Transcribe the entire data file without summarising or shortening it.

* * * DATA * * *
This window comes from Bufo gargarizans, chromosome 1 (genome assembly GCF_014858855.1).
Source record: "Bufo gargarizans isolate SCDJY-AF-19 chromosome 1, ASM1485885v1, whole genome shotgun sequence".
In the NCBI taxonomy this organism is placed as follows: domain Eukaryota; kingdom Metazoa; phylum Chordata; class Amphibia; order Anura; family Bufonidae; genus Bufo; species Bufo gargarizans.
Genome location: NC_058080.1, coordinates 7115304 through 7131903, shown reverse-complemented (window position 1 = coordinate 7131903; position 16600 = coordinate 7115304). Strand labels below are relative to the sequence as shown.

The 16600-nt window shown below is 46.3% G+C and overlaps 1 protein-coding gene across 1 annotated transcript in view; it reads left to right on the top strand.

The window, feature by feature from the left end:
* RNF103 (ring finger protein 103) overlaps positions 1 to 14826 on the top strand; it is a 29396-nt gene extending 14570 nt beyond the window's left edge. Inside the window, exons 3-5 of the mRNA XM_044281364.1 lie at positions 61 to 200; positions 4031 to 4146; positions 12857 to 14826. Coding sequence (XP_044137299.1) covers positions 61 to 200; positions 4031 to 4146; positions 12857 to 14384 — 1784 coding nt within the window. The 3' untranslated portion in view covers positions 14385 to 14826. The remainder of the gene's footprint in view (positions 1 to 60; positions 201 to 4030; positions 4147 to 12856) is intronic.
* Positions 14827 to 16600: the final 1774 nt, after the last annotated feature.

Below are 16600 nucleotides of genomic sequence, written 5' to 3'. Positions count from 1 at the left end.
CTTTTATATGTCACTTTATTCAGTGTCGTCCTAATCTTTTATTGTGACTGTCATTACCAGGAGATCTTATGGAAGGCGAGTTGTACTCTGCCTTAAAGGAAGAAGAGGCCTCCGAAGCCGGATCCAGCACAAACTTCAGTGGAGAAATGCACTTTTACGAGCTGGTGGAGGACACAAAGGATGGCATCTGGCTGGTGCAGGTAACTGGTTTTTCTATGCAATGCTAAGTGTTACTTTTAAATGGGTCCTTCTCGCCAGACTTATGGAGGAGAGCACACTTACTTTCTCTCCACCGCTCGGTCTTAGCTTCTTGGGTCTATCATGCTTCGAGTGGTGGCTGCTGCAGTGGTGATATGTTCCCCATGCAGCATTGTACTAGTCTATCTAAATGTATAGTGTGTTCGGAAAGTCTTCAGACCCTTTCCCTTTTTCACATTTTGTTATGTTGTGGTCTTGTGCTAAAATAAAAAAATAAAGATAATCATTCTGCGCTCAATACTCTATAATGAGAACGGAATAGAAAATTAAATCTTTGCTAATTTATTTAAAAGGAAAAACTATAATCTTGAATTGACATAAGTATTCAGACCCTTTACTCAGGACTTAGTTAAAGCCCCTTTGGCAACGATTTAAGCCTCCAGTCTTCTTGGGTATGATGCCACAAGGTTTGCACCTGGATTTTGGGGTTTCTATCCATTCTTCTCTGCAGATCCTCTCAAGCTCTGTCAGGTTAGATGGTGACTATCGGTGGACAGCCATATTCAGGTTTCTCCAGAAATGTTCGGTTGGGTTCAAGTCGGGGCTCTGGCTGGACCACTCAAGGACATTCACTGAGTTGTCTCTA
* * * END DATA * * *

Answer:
This window comes from Bufo gargarizans, chromosome 1 (genome assembly GCF_014858855.1).
Source record: "Bufo gargarizans isolate SCDJY-AF-19 chromosome 1, ASM1485885v1, whole genome shotgun sequence".
In the NCBI taxonomy this organism is placed as follows: domain Eukaryota; kingdom Metazoa; phylum Chordata; class Amphibia; order Anura; family Bufonidae; genus Bufo; species Bufo gargarizans.
Genome location: NC_058080.1, coordinates 7115304 through 7131903, shown reverse-complemented (window position 1 = coordinate 7131903; position 16600 = coordinate 7115304). Strand labels below are relative to the sequence as shown.

The 16600-nt window shown below is 46.3% G+C and overlaps 1 protein-coding gene across 1 annotated transcript in view; it reads left to right on the top strand.

The window, feature by feature from the left end:
* RNF103 (ring finger protein 103) overlaps positions 1 to 14826 on the top strand; it is a 29396-nt gene extending 14570 nt beyond the window's left edge. Inside the window, exons 3-5 of the mRNA XM_044281364.1 lie at positions 61 to 200; positions 4031 to 4146; positions 12857 to 14826. Coding sequence (XP_044137299.1) covers positions 61 to 200; positions 4031 to 4146; positions 12857 to 14384 — 1784 coding nt within the window. The 3' untranslated portion in view covers positions 14385 to 14826. The remainder of the gene's footprint in view (positions 1 to 60; positions 201 to 4030; positions 4147 to 12856) is intronic.
* Positions 14827 to 16600: the final 1774 nt, after the last annotated feature.

Below are 16600 nucleotides of genomic sequence, written 5' to 3'. Positions count from 1 at the left end.
CTTTTATATGTCACTTTATTCAGTGTCGTCCTAATCTTTTATTGTGACTGTCATTACCAGGAGATCTTATGGAAGGCGAGTTGTACTCTGCCTTAAAGGAAGAAGAGGCCTCCGAAGCCGGATCCAGCACAAACTTCAGTGGAGAAATGCACTTTTACGAGCTGGTGGAGGACACAAAGGATGGCATCTGGCTGGTGCAGGTAACTGGTTTTTCTATGCAATGCTAAGTGTTACTTTTAAATGGGTCCTTCTCGCCAGACTTATGGAGGAGAGCACACTTACTTTCTCTCCACCGCTCGGTCTTAGCTTCTTGGGTCTATCATGCTTCGAGTGGTGGCTGCTGCAGTGGTGATATGTTCCCCATGCAGCATTGTACTAGTCTATCTAAATGTATAGTGTGTTCGGAAAGTCTTCAGACCCTTTCCCTTTTTCACATTTTGTTATGTTGTGGTCTTGTGCTAAAATAAAAAAATAAAGATAATCATTCTGCGCTCAATACTCTATAATGAGAACGGAATAGAAAATTAAATCTTTGCTAATTTATTTAAAAGGAAAAACTATAATCTTGAATTGACATAAGTATTCAGACCCTTTACTCAGGACTTAGTTAAAGCCCCTTTGGCAACGATTTAAGCCTCCAGTCTTCTTGGGTATGATGCCACAAGGTTTGCACCTGGATTTTGGGGTTTCTATCCATTCTTCTCTGCAGATCCTCTCAAGCTCTGTCAGGTTAGATGGTGACTATCGGTGGACAGCCATATTCAGGTTTCTCCAGAAATGTTCGGTTGGGTTCAAGTCGGGGCTCTGGCTGGACCACTCAAGGACATTCACTGAGTTGTCTCTA